BC CAMPLIGHT

Harvest Sun @ Leaf 6/6/16

It has, to say the least, been a tumultuous year in the life of Brian Christinzio. Having released his breakthrough LP, How To Die In The North, under the moniker of BC CAMPLIGHT, he was deported from his adopted Mancunian homeland and forced to cancel his well-earned UK victory lap. With those circumstances in mind, tonight has the feeling of both vindication and much-prolonged anticipation and there is the sense in the room that something truly special may well be in the offing.

Christinzio’s terminal bad luck, however, is clearly far from waning as we are informed that his late arrival is due to being involved in a car accident on the M6. Luckily, fate has failed to seal the deal this time and the band ease into a long-overdue rendition of single You Should’ve Gone To School. Backed by an impressive five-piece group, Christinzio is seated at a keyboard emblazoned with his initials. This may seem of little relevance musically but actually embodies the dynamic of the set-up pretty well, with Christinzio emerging as a relaxed yet charismatic leader.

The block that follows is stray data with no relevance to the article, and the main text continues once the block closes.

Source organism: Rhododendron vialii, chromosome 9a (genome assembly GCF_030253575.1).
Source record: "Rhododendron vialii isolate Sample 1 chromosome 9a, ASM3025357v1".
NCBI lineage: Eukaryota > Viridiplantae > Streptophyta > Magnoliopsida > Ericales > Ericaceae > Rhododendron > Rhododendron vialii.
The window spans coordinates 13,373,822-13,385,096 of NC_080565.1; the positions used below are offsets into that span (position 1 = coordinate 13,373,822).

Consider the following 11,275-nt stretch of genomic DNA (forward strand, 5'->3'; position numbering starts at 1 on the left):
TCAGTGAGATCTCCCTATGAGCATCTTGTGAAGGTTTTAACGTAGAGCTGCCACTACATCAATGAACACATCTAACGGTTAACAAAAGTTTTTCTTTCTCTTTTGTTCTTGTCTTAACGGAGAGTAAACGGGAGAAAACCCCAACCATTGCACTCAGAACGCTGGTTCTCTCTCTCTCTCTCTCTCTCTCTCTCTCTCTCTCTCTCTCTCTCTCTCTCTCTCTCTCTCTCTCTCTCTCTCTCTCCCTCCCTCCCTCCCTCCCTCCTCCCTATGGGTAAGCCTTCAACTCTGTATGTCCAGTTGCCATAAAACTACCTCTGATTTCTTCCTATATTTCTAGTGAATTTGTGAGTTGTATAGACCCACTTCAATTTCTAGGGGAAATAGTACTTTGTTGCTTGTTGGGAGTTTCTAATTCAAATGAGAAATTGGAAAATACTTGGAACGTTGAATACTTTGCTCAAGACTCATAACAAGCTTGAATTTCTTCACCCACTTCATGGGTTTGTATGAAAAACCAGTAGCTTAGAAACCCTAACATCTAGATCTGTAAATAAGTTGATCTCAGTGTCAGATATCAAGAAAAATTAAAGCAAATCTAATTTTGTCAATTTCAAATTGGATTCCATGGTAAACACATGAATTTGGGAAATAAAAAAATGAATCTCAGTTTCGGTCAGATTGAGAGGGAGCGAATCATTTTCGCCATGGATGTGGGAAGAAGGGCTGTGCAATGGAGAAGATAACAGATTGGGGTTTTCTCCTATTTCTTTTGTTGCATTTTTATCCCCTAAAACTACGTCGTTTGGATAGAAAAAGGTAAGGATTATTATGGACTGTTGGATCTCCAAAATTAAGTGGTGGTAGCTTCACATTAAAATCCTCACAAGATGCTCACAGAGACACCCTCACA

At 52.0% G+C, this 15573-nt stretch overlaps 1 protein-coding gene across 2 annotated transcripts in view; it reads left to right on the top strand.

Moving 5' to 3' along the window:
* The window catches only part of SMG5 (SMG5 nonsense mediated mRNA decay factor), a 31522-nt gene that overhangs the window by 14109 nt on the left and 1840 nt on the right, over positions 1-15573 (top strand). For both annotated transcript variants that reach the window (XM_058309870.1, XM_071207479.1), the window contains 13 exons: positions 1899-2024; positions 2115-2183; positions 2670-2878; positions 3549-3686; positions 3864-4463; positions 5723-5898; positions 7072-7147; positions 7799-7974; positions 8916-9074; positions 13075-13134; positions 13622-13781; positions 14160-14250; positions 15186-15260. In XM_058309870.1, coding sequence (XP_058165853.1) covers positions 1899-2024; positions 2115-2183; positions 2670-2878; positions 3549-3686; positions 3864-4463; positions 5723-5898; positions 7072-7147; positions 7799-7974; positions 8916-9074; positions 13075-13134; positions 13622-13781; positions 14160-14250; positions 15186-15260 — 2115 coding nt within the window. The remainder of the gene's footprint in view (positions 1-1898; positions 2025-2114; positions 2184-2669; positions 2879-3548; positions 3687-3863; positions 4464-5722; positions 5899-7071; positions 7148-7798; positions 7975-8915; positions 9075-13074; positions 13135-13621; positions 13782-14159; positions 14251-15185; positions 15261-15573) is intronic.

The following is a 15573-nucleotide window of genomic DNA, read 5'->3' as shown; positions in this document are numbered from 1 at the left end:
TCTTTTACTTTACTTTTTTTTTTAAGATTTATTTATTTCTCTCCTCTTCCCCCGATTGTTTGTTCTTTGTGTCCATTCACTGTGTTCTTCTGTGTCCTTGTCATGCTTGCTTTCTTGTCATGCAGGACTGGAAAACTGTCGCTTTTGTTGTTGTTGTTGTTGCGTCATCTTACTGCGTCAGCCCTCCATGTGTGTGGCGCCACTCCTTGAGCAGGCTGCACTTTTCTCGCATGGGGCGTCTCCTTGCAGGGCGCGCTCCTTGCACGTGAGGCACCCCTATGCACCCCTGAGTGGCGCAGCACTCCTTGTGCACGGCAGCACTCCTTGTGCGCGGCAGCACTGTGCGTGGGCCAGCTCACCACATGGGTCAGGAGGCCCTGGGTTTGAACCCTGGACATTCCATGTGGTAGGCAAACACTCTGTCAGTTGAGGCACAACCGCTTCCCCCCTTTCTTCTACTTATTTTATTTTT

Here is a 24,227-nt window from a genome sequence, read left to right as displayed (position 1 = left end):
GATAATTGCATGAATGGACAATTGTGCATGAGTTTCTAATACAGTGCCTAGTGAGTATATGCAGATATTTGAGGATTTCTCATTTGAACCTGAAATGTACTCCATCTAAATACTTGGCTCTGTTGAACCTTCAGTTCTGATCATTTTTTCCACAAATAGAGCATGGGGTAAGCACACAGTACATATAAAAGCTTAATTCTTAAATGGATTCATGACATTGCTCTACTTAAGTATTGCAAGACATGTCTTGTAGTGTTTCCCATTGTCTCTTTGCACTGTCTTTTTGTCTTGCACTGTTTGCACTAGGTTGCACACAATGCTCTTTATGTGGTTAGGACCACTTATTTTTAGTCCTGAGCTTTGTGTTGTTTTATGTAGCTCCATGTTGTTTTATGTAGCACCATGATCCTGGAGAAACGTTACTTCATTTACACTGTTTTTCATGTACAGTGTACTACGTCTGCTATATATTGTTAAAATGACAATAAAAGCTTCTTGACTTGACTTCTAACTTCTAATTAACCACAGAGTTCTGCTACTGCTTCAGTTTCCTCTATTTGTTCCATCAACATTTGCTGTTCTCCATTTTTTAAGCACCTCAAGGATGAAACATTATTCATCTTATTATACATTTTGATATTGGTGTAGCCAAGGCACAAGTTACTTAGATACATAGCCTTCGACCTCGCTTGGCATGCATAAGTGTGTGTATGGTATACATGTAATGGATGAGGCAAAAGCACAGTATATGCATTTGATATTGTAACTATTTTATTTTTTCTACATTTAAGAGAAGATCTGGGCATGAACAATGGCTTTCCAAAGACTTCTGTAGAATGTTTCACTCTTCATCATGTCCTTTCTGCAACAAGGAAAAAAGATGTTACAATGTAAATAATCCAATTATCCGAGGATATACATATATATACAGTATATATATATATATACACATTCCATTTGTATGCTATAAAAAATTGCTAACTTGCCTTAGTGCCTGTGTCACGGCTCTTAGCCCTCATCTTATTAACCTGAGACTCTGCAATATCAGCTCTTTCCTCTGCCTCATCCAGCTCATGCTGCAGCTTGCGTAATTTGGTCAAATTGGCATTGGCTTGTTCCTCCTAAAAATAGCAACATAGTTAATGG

Though at first the sound levels are a little ropey this does little to mask the sheer brilliance of the songs themselves, and the exquisite power-pop of Grim Cinema emphasises both the band’s cohesiveness and the excellent craftsmanship on display. Each new track breathlessly jumps between genre-bending influences and refusing to stagnate. To my mind there are few artists currently writing who can do this with such ease and fluidity.

Perhaps the most enthralling element of the show is Christinzio’s remarkable vocal ability, and as the other members of the band leave the stage midway through the set there is a chance to witness this in its purest form. A solo rendition of Atom Bomb has the sizeable audience in awe and a performer who seemed incredibly talented before now appears tinged with virtuosity.

Having made up for lost time in the showcasing of tracks from the last LP, we are now treated to a couple from the upcoming record. Though not introduced by name, they linger in the memory due in part to the contrast between them and the other material. A beguiling mix of dark funk and feathery piano melodies that reflect the soul-searching Christinzio has undergone in the past year, they are something truly unique, imaginative and puzzling.

For those of us who loved the last album and were sorely disappointed not to see it performed live upon its initial release, tonight has been somewhat of a reminiscence but mainly a long-awaited experience. All there is to do now is await the next record and pray that the immigration office has learned its lesson.

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